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View Full Version : [ubuntu] Creative Sound Cards - Do they suck? Or what?



Roasted
July 30th, 2008, 06:51 PM
Since I am on the desperate hunt for a fully supported PCI sound card in Ubuntu and have yet to find one that's worth my time to look at, I am considering all options. I keep hearing people shreeking that they can't get their Creative card to work. Others are like omgosh Creative is so easy they have Linux drivers on their web site!

So, what's the story? Should I consider a Creative SoundBlaster card or something? Something that they have a driver for on their site? Or pray that I can get my SIIG SoundWave 7.1 card to work before I consider returning it?

Trollslayer
July 31st, 2008, 08:50 AM
My experience is thaat Creative don't supply infromation for the writing of linux drivers to they have to be reverse engineered.
My pesonal choice is the Asus Xonar D2 now that it has full support in the latest vewrsion of ALSA (1.0.17).
Gamers note - wave tables with this are handled by the CPU. Creative handle wave tables internally which is better but DTS etc. support is poor.

jukingeo
September 23rd, 2008, 02:07 PM
Since I am on the desperate hunt for a fully supported PCI sound card in Ubuntu and have yet to find one that's worth my time to look at, I am considering all options. I keep hearing people shreeking that they can't get their Creative card to work. Others are like omgosh Creative is so easy they have Linux drivers on their web site!

So, what's the story? Should I consider a Creative SoundBlaster card or something? Something that they have a driver for on their site? Or pray that I can get my SIIG SoundWave 7.1 card to work before I consider returning it?


That all depends on what you want to do. If you "just want sound", then the Soundblaster Live or Audigy should do the trick and in many cases the card is automatically detected.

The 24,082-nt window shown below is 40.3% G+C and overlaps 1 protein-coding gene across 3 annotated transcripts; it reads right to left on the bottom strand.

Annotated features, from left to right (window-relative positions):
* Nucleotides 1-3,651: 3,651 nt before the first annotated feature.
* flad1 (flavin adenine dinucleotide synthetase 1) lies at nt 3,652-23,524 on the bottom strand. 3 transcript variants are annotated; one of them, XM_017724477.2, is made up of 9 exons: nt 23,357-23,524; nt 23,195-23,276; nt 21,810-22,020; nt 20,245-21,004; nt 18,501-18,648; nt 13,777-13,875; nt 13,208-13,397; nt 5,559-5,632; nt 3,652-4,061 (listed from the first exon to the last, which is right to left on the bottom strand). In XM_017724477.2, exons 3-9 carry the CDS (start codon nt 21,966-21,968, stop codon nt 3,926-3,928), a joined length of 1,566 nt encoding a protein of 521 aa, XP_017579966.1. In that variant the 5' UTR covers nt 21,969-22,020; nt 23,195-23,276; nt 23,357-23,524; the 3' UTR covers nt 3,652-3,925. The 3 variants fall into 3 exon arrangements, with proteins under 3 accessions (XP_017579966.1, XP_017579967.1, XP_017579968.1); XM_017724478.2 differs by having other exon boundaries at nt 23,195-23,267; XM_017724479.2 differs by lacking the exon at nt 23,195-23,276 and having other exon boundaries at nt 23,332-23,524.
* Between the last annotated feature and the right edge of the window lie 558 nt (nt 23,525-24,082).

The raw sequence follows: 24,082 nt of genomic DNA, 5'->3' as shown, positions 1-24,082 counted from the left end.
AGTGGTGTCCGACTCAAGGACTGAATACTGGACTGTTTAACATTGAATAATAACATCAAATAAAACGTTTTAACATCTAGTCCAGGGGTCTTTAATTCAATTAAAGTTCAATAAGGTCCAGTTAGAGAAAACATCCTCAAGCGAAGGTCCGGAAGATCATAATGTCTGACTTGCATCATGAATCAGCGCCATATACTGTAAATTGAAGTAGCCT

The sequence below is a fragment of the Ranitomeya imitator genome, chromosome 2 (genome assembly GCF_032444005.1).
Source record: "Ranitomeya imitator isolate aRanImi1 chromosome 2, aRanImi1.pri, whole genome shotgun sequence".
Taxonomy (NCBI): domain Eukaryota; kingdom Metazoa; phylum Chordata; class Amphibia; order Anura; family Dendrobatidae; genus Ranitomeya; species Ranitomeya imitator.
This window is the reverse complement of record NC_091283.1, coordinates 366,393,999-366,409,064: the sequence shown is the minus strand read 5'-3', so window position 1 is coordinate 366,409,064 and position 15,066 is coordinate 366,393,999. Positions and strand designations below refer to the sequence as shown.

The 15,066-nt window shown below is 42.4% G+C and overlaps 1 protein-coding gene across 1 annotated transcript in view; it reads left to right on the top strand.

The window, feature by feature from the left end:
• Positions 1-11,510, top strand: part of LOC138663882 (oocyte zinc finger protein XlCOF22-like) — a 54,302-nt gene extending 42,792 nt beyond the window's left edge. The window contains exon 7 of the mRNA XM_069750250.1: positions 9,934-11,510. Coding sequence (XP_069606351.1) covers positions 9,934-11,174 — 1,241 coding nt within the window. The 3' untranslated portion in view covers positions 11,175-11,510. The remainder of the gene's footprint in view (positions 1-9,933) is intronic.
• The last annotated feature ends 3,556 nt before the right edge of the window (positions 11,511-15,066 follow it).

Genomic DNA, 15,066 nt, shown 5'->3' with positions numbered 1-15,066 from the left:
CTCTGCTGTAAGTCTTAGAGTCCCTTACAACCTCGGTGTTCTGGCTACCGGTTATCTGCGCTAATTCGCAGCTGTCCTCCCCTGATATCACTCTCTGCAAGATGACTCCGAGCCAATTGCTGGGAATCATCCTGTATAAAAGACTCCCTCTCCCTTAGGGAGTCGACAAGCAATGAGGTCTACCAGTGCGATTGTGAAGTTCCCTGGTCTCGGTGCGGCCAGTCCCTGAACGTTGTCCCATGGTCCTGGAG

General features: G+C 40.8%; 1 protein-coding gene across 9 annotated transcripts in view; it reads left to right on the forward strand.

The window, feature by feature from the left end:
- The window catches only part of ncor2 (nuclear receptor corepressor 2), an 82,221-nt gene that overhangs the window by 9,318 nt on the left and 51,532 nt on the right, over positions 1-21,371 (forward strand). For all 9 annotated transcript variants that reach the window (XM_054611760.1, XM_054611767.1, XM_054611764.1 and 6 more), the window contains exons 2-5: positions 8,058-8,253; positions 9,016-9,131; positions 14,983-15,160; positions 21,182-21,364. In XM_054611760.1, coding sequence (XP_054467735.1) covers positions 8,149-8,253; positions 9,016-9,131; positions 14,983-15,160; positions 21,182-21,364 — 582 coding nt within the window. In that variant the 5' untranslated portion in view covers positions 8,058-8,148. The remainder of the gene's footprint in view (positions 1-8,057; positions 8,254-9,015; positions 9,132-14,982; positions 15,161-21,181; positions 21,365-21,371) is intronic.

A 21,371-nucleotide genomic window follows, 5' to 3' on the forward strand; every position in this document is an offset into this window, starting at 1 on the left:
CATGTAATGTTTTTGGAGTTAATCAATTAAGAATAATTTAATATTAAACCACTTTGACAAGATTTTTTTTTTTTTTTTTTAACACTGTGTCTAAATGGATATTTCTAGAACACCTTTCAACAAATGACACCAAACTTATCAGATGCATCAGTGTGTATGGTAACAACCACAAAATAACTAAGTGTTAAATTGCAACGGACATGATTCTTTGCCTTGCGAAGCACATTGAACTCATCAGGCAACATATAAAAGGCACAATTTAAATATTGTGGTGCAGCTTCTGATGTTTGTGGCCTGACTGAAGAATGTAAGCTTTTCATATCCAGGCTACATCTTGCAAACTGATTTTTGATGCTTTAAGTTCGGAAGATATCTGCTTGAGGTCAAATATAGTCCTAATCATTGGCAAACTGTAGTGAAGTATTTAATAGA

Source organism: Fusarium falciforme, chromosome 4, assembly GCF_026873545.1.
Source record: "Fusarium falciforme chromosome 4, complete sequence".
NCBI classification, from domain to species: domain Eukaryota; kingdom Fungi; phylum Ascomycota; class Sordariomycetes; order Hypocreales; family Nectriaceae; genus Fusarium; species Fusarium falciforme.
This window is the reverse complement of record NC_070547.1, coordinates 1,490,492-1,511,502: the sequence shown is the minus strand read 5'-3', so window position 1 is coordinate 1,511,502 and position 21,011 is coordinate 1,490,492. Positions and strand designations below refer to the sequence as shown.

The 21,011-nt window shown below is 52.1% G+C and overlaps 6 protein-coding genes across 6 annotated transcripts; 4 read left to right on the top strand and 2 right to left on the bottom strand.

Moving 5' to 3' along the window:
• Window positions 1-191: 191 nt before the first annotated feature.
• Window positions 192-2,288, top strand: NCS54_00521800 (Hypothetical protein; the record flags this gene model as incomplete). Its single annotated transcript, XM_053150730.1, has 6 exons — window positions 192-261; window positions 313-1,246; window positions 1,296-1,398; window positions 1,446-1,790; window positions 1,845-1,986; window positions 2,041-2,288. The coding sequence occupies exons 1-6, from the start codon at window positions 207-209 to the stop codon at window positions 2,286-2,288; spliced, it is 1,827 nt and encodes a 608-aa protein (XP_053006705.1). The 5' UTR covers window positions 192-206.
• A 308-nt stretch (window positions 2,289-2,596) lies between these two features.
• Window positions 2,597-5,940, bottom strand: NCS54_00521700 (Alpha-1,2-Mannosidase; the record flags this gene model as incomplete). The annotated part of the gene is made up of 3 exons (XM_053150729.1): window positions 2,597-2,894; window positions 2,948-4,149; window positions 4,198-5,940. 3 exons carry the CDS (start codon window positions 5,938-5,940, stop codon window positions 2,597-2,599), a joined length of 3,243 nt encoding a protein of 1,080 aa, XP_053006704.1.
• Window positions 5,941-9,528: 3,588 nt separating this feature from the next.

However, if you want to use your machine for higher end audio work, like say for a DAW application, then Creative does suck. Reason being is that you are set at one sample frequency, which is 48k. You can't go higher, you can't go lower.

The Sound Blaster X-Fi, while not fully supported WILL work outside of this restriction, but it is a fairly lengthy procedure to get going (see the link in my sig below), and will require a slightly above average knowledge of computers and Linux in general.

I found the X-Fi limiting in that you can only get it to work in certain versions of Ubuntu (Gutsy/Hardy), and OpenSUSE. So, I have other distributions as well in which the X-Fi will not work at all.

Supposedly people are having good results with the M-Audio Delta Line of audio devices. They are usually automatically recognized as well, and they are Linux supported via M-Audio (unlike Creative M-Audio DOES provide a Linux driver).

So, sadly, there really isn't much that is supported right now in Linux.

I also have an Echo Mona sound device that I bought because the ALSA website says it is supported, however, the card isn't automatically recognized by the system, and I am working on two months to get the device to work. So I wouldn't always go by what the ALSA site says either.

Probably I am going to sell off my Echo Mona and try out an M-Audio card.

So in conclusion, for regular system/game sound, you are good to go with Audigy and SB Live. For a Daw based system M-Audio seems to be the only [I][U]affordable[I][U] route right now. RME Hammerfall cards are also supported by Linux, but they are EXTREMELY expensive. But that is probably your best option for a professional/commercial Linux based DAW sound device.

Hope that helps!

markbuntu
September 24th, 2008, 12:47 AM
My SIIG Soundwave 7.1 PCI card worked out of the box. Plugged it in and have had zero problems. I did not have to screw around with editing any files, recompiling my kernel, finding patches or drivers etc.

I only had to change three settings, the default in the Pulse Audio Volume Control, a right click, and the device and preference in the Volume Control, a few more clicks. I also had to move a few cables around from my on-board sound to the new card but we can't count that.

Roasted
September 24th, 2008, 04:41 AM
Mark - you're running 32 bit, aren't you? I forgot I was running 64 bit ubuntu when I had the SIIG card. I returned it without even thinking about it. After I had ordered my Montego, I installed 32 bit. Worked perfectly... and I believe the Montego and SIIG have the same audio chipset.

markbuntu
September 24th, 2008, 09:53 PM
I am running 32 and 64 bit and hopefully soon Intrepid. I believe you may be correct about the chipset, it is C-Media 8768. C-Media also has other chipsets in the 87xx series 8738 and 8758 but I think they are just 2.1 and 5.1 surround versions.

I can record no problem and the midi works with hydrogen and rosegarden. the 3D switch also seems to work. I see no difference with the card on 32 or 64 bit. Maybe you got a bad card.